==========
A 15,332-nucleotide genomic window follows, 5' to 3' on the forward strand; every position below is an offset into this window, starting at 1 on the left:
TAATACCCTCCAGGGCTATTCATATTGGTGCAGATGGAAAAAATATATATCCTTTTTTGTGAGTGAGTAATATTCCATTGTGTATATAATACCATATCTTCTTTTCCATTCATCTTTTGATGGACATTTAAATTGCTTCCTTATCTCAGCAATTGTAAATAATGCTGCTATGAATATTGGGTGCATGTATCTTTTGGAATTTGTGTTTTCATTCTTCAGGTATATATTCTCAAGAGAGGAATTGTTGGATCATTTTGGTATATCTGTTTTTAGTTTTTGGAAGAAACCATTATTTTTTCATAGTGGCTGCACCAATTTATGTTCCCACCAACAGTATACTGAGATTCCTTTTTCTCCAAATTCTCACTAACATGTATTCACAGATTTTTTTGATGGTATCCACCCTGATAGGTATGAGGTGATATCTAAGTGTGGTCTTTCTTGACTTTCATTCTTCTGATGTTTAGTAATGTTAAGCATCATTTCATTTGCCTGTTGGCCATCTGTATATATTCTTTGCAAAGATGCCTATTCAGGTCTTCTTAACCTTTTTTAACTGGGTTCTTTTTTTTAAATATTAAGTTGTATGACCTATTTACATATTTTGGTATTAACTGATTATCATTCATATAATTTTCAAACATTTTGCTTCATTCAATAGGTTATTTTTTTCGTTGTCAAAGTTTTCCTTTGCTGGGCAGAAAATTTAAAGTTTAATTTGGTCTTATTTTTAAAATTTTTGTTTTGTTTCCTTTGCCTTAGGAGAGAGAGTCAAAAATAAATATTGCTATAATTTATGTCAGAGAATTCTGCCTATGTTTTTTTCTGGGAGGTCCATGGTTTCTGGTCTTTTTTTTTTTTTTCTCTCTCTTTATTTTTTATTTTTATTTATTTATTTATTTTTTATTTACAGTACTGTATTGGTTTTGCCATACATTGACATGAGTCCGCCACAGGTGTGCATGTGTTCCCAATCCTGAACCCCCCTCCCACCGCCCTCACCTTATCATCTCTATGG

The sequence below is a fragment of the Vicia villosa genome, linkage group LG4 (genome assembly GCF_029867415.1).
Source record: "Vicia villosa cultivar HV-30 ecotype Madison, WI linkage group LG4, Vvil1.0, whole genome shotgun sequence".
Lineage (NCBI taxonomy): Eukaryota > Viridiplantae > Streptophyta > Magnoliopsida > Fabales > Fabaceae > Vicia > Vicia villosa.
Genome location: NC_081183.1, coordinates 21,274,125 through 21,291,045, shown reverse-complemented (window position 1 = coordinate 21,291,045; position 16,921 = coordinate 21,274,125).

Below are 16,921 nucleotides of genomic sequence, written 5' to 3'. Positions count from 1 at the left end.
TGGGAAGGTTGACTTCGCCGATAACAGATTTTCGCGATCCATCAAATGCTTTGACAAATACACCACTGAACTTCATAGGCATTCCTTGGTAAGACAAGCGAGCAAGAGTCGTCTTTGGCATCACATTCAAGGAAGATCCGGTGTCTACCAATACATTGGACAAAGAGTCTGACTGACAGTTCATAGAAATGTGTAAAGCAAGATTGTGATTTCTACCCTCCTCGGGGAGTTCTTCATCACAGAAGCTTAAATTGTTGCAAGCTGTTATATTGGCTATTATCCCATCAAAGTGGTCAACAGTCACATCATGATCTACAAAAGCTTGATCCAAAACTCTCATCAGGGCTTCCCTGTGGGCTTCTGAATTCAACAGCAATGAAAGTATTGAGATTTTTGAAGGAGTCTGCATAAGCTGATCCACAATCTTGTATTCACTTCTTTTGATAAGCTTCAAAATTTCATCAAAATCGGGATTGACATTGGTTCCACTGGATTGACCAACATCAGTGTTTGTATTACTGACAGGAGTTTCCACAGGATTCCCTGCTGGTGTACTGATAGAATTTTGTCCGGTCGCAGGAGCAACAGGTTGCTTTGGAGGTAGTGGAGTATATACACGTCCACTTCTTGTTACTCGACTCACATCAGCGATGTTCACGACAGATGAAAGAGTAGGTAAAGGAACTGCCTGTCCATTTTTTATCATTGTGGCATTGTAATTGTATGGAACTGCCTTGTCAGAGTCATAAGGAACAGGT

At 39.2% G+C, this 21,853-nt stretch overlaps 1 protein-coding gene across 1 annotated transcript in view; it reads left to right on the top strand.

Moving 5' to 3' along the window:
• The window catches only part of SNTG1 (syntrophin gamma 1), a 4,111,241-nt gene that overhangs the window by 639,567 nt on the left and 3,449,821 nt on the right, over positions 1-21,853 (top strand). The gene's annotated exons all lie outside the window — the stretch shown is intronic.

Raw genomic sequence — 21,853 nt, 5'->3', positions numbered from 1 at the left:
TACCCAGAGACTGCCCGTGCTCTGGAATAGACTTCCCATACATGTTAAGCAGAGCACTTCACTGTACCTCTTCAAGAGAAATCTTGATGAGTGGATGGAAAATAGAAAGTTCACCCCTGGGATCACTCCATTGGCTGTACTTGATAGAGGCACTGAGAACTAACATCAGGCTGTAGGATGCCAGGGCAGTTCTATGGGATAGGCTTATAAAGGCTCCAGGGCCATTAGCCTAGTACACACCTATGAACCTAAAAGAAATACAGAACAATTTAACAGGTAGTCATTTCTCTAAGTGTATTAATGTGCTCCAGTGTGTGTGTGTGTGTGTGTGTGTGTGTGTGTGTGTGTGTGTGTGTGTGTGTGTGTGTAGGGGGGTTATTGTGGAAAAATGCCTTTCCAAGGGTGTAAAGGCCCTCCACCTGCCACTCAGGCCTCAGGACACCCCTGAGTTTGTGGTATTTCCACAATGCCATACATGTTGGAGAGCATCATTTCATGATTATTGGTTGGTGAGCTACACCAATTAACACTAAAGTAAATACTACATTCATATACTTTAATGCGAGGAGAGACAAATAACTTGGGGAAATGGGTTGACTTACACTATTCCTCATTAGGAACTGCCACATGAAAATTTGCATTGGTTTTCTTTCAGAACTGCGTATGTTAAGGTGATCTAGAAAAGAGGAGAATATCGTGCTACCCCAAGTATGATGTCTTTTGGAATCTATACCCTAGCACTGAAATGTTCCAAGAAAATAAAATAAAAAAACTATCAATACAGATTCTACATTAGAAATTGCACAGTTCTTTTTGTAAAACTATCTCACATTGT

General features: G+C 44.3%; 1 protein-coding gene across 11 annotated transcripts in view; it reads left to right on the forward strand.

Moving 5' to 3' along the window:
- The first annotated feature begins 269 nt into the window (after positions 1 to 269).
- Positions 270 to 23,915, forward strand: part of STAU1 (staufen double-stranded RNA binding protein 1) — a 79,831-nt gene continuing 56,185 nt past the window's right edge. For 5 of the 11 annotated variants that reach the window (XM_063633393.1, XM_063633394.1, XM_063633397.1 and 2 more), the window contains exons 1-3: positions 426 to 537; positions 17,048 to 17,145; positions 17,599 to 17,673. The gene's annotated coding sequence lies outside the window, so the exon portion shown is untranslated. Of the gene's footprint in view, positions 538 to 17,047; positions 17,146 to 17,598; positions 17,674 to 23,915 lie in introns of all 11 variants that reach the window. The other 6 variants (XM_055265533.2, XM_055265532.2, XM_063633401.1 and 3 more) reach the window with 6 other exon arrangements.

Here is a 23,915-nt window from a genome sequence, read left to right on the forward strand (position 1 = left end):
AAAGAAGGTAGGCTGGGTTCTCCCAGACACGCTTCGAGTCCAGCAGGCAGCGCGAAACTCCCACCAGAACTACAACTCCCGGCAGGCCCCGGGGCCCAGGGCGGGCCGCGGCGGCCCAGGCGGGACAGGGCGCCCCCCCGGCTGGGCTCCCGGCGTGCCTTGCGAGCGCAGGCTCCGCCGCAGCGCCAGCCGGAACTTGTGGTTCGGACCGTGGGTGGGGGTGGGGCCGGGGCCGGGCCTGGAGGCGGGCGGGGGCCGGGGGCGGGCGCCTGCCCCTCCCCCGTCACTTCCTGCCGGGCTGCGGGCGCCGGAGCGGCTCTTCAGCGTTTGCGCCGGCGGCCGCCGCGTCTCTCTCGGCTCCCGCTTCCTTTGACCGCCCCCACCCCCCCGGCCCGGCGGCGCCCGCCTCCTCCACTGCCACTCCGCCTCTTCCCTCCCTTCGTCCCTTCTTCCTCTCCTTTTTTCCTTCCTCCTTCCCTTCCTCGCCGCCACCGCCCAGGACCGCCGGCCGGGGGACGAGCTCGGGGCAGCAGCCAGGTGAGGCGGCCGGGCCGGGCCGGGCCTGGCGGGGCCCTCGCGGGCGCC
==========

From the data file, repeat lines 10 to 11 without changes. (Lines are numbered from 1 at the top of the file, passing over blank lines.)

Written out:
Moving 5' to 3' along the window:
• The window catches only part of SNTG1 (syntrophin gamma 1), a 4,111,241-nt gene that overhangs the window by 639,567 nt on the left and 3,449,821 nt on the right, over positions 1-21,853 (top strand). The gene's annotated exons all lie outside the window — the stretch shown is intronic.